Recently I finished Alex Kurtagic’s Mister, a dystopian novel set in the not-so-distant future. Mister is the story of the everyday frustrations of anarcho-tyranny experienced by an unnamed Englishman referred to as Mister as he goes on a business trip to Spain. The novel could be summed up as ‘This is the Future You Chose: the Book’. This is the fictionalization of the scenarios outlaid in such books as We Are Doomed, America Alone, or Suicide of a Superpower.
Mister is the main character and he functions well as a self-insert for the types of people who would read his books. He’s an intelligent, detached, and cynical observer of the world around him who is trying his best not to get involved in the everyday lunacies that end up overwhelming his life, but throughout the book he finds that although he might not be interested in anarcho-tyranny, anarcho-tyranny is interested in him. He’s not particularly likeable character, but he is sympathetic, if only because of the unjust persecutions the world inflicts upon him will resonate at least some with those aware of the growing anarcho-tyranny in our own society.
There are numerous cameos of varying importance of various alt-right figures occur throughout the book, adding some easter eggs for those in the know. Apart from that, most of the other characters are not very fleshed out, they are mostly caricatures who play their part on the story, but that’s doesn’t harm the book in any way, as the world itself is the main focus of the book not the characters, as it should be.
The Spain Kurtagic paints is a generally realistic extrapolation of current discivic trends happening throughout the Western world. It is a world where government growth, inflation, political correctness, multiculturalism, anti-natalism, mass immigration, pathological altruism, and apathy are rending the fabric of society. The world-building is excellent, and often times its the little things and minor inconveniences, like the price of a coke, that really drive home the dystopia. He really captured the bizarre madness of progressive totalitarianism.
The writing itself is impeccable, if a bit high-brow for my tastes. This is very much done in a literary style, with all that entails. Although, it never get so literary that it becomes unreadable, thankfully. Kurtagic is very detailed and very precise in his descriptions which is often a good thing, but sometimes it seems he is drawing the description out. My friend who first recommended the book to me said that it was the greatest piece of fiction he had read and every word was perfect, so your mileage may vary.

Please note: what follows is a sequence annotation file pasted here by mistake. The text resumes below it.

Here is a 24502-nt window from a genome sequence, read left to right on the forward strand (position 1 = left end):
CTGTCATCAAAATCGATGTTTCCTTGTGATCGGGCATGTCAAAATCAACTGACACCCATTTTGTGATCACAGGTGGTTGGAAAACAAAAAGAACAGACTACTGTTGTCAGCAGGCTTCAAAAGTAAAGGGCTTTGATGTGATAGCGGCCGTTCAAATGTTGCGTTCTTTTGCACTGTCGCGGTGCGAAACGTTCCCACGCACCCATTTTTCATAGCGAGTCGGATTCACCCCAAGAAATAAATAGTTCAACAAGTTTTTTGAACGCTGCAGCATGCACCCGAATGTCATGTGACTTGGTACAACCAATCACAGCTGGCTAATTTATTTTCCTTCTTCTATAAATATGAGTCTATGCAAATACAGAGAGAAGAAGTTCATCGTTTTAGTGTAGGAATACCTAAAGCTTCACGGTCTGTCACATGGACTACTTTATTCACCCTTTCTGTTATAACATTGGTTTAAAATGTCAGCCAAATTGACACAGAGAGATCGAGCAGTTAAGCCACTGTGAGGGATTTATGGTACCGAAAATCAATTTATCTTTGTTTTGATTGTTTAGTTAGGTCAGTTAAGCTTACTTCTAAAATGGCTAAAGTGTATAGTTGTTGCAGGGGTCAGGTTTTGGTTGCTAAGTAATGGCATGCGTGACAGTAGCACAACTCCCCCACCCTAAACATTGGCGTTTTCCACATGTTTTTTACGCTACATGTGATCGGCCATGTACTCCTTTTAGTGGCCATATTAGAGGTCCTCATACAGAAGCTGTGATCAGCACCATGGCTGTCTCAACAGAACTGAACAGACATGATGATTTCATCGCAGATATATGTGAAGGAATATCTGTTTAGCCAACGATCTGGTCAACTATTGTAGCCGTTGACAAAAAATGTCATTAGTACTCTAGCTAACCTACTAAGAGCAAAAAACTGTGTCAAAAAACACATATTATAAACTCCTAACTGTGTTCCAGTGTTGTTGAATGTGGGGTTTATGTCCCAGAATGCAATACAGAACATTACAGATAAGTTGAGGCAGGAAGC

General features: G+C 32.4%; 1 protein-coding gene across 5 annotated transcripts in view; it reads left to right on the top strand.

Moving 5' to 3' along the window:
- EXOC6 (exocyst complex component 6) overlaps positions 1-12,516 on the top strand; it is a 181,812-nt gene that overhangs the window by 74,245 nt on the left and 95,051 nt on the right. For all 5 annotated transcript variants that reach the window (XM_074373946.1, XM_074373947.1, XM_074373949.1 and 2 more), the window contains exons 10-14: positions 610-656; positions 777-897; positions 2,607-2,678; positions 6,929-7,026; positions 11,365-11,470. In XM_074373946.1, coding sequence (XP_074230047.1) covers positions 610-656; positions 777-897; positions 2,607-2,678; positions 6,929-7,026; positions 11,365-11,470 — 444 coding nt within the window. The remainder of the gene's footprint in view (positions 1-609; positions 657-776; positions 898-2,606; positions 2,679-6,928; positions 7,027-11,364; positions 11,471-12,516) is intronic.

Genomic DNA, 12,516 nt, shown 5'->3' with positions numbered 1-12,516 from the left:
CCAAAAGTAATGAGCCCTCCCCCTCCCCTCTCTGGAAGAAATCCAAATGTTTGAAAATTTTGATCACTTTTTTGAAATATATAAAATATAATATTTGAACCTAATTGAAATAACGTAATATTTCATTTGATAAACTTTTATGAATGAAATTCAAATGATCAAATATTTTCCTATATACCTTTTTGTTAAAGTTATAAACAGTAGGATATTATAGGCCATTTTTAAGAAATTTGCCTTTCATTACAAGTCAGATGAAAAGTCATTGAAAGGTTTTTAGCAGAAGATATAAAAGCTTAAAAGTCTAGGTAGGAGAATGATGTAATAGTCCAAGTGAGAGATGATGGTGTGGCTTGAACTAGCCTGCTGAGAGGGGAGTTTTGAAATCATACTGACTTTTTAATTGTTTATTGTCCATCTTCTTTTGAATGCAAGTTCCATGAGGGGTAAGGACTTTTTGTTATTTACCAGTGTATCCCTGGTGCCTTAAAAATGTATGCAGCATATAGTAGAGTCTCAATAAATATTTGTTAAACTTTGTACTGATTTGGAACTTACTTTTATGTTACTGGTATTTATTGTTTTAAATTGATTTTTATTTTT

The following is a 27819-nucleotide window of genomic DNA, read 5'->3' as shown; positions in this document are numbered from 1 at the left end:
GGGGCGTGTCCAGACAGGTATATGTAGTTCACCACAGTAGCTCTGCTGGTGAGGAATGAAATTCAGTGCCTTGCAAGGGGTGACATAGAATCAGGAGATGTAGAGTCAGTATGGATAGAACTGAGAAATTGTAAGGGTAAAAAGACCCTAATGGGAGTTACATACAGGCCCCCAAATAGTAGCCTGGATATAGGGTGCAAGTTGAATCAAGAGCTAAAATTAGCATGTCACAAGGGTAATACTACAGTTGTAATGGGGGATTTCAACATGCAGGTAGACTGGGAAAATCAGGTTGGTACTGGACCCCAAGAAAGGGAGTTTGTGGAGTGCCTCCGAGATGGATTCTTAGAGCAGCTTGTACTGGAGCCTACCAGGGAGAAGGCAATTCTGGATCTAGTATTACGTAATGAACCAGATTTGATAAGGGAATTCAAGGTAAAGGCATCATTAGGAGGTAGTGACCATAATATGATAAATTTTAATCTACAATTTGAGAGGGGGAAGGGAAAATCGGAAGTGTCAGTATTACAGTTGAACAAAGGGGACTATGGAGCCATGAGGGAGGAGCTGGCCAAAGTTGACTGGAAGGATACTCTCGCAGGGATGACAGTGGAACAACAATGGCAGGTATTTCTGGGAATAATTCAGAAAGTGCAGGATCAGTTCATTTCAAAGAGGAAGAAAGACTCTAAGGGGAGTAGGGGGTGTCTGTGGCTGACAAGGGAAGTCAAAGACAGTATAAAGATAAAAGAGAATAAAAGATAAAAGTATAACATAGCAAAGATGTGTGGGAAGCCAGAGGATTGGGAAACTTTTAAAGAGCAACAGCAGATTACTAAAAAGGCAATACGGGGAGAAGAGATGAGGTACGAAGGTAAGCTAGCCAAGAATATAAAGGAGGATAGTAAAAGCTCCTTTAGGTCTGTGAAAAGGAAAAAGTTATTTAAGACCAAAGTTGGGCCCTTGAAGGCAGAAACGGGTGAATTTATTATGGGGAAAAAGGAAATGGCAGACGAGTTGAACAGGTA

One thing I did not like about the book, was that a lot of the minor characters were described as ‘he looked like Obama’, or ‘he was a skinnier version of some-name-I’ve-never-heard-of-before’. Given the precision and descriptiveness of the rest of the book, this tactic of just describing someone as looking like a (somewhat) famous person seemed somewhat lazy to me.
Another problem I had with the book was also with the characterization. I really don’t want to sound PC, but there was far too much overuse of descriptions along the lines of ‘bestial sloped-brow savages’. This is the kind of book I would like to be able to recommend to others as a narrative so they can viscerally understand the problems faced by our descent into anarcho-tyranny, but because of the descriptions there’s no way I can recommend it to ‘normal’ people without it being immediately disregarded and me labelled as a horrible person.
Despite these shortcomings with the characterizations and descriptions, which admittedly not everyone might see as drawbacks, the story itself was excellent. Mister’s torturous journey through the hells of anarcho-tyranny was realistic and frightening. The insane adventures imposed upon Mister are well-done. I particularly enjoyed the interrogations of Mister, which were bleakly humourous in their Kafkaesque madness.
Overall, despite a few flaws, I very much liked this book. It is an excellent story of anarcho-tyranny that really drives home all the theory the alt-right puts out. I’d highly suggest picking up Mister and giving it a read.